A Kentuckyjudge has ordered that PokerStarspay a minimum of $250 million in damages to the state for offering online poker in the Commonwealth after the Unlawful Internet Gambling Enforcement Act (UIGEA) was put into effect.
The state’s action was ostensibly brought on behalf of Kentucky poker players who lost money on the site between 2006 and 2011, yet it doesn’t stand to benefit those players in any way. The suit is predicated on an arcane law that allows third parties to recover up to three times the amount of money lost through illegal gambling.
“If the loser or his creditor does not, within six (6) months after its payment or delivery to the winner, sue for the money or thing lost, and prosecute the suit to recovery with due diligence, any other person may sue the winner, and recover treble the value of the money or thing lost, if suit is brought within five (5) years from the delivery or payment,” says the statute.
The suit not only targeted PokerStars, but several online gambling sites that operated during the aforementioned time frame. Franklin Circuit Judge Thomas Wingate presided over the trial and ruled that the state receive a total of $290 million in damages from those companies, some of which are now defunct. Kentucky wants Stars to pay at least $250 million of that total and has asked the judge for triple the original amount in damages, or $750 million.
Amaya said it would go after the former owners of PokerStars to recoup funds if needed. The company’s press release asserted, “To the extent the PokerStars entities may be ultimately obligated to pay any amounts pursuant to a final adjudication following exhaustion of all appeals and other legal options, Amaya intends to seek recovery against the former owners of the PokerStars business.”
PokerStars claims that in the five years after the UIGEA was passed, it only generated gross revenues of $18 million from players within the state. The company has asked the judge to reveal the calculations he used to arrive at his number.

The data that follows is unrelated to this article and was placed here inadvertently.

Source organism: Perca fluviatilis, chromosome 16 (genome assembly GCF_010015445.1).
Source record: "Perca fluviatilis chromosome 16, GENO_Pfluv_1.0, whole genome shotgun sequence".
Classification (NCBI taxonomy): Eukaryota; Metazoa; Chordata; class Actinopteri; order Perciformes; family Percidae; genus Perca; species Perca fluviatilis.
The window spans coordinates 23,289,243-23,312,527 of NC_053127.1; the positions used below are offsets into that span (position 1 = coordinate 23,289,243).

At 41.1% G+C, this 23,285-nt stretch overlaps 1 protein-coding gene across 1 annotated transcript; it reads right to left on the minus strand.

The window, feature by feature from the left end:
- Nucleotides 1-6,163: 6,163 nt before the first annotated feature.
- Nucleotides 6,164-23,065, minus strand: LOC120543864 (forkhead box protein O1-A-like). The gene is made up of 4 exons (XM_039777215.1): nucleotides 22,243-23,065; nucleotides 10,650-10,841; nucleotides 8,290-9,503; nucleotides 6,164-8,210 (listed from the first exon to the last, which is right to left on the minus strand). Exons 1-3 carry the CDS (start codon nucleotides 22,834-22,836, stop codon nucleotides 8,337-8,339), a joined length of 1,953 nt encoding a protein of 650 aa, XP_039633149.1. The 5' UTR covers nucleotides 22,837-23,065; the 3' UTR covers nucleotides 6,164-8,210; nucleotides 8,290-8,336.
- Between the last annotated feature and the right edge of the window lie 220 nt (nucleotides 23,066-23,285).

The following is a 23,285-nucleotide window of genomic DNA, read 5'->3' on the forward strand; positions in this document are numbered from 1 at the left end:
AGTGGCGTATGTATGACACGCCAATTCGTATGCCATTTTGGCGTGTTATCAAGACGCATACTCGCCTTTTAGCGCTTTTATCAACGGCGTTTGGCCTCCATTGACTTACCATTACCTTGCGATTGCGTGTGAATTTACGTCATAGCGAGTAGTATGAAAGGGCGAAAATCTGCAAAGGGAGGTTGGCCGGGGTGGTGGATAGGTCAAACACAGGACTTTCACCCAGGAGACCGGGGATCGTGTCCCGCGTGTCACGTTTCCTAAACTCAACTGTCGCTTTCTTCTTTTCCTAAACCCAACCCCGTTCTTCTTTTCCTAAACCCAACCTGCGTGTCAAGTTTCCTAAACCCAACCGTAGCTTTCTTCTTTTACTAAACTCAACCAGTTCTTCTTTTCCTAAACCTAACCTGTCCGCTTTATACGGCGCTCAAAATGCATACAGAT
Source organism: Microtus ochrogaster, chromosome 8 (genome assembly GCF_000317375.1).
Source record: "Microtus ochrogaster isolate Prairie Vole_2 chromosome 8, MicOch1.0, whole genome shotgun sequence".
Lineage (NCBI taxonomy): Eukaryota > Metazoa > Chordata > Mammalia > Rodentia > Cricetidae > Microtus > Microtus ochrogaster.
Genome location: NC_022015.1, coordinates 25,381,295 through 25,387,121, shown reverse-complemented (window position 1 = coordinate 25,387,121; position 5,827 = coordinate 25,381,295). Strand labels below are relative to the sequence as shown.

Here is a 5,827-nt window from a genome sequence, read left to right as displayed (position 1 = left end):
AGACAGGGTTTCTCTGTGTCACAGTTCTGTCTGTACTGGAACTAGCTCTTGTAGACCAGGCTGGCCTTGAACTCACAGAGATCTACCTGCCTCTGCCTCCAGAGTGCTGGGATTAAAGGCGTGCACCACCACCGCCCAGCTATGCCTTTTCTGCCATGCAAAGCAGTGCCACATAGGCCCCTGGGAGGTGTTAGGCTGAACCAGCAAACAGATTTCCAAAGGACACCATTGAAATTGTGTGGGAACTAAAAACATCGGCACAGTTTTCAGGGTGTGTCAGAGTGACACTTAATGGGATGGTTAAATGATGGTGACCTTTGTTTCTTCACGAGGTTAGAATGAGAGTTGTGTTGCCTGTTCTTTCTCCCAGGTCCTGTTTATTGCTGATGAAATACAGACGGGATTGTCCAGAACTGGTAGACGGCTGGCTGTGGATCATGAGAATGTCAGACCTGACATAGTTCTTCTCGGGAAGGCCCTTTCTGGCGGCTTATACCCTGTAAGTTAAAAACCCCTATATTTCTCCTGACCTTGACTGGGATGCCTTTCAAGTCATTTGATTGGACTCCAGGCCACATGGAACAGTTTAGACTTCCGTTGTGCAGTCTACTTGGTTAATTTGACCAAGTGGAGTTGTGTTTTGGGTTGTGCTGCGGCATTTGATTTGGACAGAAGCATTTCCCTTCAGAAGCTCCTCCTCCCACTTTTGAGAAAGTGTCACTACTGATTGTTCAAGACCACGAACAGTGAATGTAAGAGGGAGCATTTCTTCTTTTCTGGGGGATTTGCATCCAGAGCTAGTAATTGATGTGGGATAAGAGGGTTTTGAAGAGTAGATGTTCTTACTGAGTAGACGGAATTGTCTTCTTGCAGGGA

After the verdict was issued, the Poker Players Alliance (PPA) sued to intervene in the case and appointed attorney Don Cox to represent the state’s players. The PPA’s goal is to make sure that in the event a settlement is paid the money go back to players, not to the state or its lawyers.
Attorneys for Kentucky say that the law doesn’t allow a single party, in this case the players, to seek damages. Ironically, the state itself is representing the players and claims that the law gives them the right to do it.
The PPA believes that since none of the settlement would actually go to players, the state’s suit is nothing but a cynical ploy to make a major cash grab. Attorney William Hurt, who tried the case on behalf of the state, asked the judge that it refuse the PPA’s requests to join. Hurt claimed that the organization was in cahoots with PokerStars and was only intervening to reduce the amount of damages its supposed partner would be ordered to pay.
“We are not funded by PokerStars,” said Cox. “There is no evidence in the record to support that.”